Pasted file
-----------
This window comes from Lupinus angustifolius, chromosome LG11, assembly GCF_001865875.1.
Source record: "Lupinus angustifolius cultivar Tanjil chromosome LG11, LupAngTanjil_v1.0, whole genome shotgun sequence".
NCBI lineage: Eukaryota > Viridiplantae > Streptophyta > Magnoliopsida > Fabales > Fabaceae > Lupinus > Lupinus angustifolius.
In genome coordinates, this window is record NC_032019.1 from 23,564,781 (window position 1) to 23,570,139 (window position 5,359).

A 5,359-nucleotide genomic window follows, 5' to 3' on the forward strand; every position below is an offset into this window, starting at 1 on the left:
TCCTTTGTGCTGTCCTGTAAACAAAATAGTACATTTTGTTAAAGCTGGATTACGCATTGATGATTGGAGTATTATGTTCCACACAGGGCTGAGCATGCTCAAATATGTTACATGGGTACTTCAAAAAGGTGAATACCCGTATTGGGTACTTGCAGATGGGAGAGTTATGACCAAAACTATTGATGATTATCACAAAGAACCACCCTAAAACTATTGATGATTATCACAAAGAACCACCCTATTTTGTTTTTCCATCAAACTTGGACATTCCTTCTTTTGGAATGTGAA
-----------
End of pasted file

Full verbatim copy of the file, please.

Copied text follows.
This window comes from Lupinus angustifolius, chromosome LG11, assembly GCF_001865875.1.
Source record: "Lupinus angustifolius cultivar Tanjil chromosome LG11, LupAngTanjil_v1.0, whole genome shotgun sequence".
NCBI lineage: Eukaryota > Viridiplantae > Streptophyta > Magnoliopsida > Fabales > Fabaceae > Lupinus > Lupinus angustifolius.
In genome coordinates, this window is record NC_032019.1 from 23,564,781 (window position 1) to 23,570,139 (window position 5,359).

A 5,359-nucleotide genomic window follows, 5' to 3' on the forward strand; every position below is an offset into this window, starting at 1 on the left:
TCCTTTGTGCTGTCCTGTAAACAAAATAGTACATTTTGTTAAAGCTGGATTACGCATTGATGATTGGAGTATTATGTTCCACACAGGGCTGAGCATGCTCAAATATGTTACATGGGTACTTCAAAAAGGTGAATACCCGTATTGGGTACTTGCAGATGGGAGAGTTATGACCAAAACTATTGATGATTATCACAAAGAACCACCCTAAAACTATTGATGATTATCACAAAGAACCACCCTATTTTGTTTTTCCATCAAACTTGGACATTCCTTCTTTTGGAATGTGAA